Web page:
Stone wool manufacturer ROCKWOOL and economic consultancy Cambridge Econometrics released a report Thursday that details how countries can green their buildings, with survey data suggesting broad public support for the effort. The polling, conducted by Market research company OnePoll, asked 14,000 people in seven countries (the United States, Denmark, France, Germany, Italy, Poland, and the United Kingdom) about their attitudes toward sustainable building renovation. According to the results, nearly one in eight respondents would renovate their home and nearly three quarters believe energy efficiency improvements should be made mandatory. An important qualifier is that participants’ answers are based on the assumption that financial support and resources would be available to help them through the process. People seem to assign value to energy efficiency: 79% of respondents cited it as an important factor when buying property and 81% believe it is important that buildings in general (including homes, offices, schools and hospitals) are energy efficient.
Barriers to adoption include cost and lack of information. More than half (51%) of respondents agreed that the expense deters them and 83% welcomed either grants or tax rebates as a financial incentive. 89% of respondents did not feel “knowledgeable about how to apply for funding, seek advice on what to do, and find qualified contractors.”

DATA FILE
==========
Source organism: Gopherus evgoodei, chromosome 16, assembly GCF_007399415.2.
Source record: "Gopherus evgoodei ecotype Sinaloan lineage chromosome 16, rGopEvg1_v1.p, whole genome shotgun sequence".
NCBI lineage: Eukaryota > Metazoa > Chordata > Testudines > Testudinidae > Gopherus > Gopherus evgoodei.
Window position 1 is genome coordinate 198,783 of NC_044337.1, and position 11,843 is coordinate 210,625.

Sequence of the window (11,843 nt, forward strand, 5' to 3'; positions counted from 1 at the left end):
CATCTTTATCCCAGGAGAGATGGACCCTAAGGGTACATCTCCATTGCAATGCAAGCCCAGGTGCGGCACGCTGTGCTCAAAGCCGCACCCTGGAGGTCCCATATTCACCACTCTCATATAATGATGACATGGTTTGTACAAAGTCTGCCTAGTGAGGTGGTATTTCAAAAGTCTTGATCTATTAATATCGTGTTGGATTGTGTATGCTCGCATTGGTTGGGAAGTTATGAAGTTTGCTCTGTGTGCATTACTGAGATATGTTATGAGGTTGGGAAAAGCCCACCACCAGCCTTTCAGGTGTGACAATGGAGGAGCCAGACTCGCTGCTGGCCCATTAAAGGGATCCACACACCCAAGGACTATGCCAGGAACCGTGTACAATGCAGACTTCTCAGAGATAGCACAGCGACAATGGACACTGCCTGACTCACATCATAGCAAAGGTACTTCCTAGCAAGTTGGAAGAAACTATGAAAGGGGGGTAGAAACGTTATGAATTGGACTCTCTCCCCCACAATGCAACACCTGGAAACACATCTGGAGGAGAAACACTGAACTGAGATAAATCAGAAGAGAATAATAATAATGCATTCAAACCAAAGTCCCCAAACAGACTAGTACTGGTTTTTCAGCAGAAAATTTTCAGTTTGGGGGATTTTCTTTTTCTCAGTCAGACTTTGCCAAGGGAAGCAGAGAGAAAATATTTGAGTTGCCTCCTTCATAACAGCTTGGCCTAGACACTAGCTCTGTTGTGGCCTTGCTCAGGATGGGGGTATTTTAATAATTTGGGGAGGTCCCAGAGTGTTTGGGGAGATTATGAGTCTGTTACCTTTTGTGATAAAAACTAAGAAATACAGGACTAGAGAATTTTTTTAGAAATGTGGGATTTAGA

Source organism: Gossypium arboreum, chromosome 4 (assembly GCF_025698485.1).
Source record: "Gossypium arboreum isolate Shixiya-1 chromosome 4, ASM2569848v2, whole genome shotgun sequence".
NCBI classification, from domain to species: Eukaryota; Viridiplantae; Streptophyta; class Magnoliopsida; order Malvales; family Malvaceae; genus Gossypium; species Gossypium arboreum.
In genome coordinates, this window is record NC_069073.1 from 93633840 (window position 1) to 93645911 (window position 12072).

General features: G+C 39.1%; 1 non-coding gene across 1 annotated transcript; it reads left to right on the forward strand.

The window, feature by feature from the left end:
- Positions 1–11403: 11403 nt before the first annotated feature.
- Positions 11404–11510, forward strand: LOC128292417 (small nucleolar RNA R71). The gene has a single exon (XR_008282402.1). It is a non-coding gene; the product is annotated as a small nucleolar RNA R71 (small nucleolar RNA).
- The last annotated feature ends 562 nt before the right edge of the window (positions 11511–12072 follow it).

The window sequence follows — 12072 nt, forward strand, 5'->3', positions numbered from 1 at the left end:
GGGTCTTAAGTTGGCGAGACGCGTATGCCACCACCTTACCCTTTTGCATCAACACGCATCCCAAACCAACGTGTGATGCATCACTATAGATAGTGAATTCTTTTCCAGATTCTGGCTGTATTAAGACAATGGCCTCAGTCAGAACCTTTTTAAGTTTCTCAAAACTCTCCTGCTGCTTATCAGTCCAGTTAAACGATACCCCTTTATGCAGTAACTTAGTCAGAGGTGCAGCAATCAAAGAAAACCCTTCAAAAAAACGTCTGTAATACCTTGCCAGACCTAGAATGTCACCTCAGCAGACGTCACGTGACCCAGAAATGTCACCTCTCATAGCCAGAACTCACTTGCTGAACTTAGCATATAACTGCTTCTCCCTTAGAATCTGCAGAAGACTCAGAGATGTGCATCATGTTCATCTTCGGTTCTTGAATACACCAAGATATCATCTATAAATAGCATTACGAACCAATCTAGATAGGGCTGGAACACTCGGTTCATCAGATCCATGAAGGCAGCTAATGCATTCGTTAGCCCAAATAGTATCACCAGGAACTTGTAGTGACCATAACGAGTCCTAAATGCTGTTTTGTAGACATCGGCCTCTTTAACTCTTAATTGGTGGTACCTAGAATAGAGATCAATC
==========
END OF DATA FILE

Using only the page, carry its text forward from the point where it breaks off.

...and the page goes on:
Of all countries, the U.S. is the most in support of energy-related renovations, with 85% of respondents “very” or “somewhat” likely to retrofit their home if the right incentives were in place. Americans spend approximately $100 billion each year on wasted energy from buildings, according to the U.S. Department of Energy.
The report, entitled Unlocking the Benefits of Building Renovation, also provides policy recommendations to encourage green building renovations, including:
- Developing long-term renovation programs that manufacturers need to plan production capacity and properly train more installers.
- Teaming up with banks to combine public grants and low-interest loans as funding mechanisms.
- Making it easier for households to apply for subsidies and find qualified workers.
Commenting on the report’s findings, Associate Director at Cambridge Econometrics Jon Stenning stated,
“The consumer poll carried out for this report shows that there is substantial consumer appetite for retrofitting, but that much more must be done to match up financing with renovation projects. Well-designed policy can play a major role in bringing the whole value chain together, ensuring that resources are well-targeted and help to build up capacity and interest at a local level to ensure that the benefits of energy retrofits can be realized.”
“Money is not the problem. While there will always be a debate about the costs of climate action – and hopefully also about the costs of inaction – the fact is that there is plenty of money available for building renovations and other green investments. And renovation itself is not rocket science. It requires using well-known materials and building practices, and that is a big advantage. The issue is connecting the funding sources with the on-the-ground projects and ensuring we have the skilled workforce in place.”
The report stresses the need for governments to do more to make already-available funding accessible to building owners.
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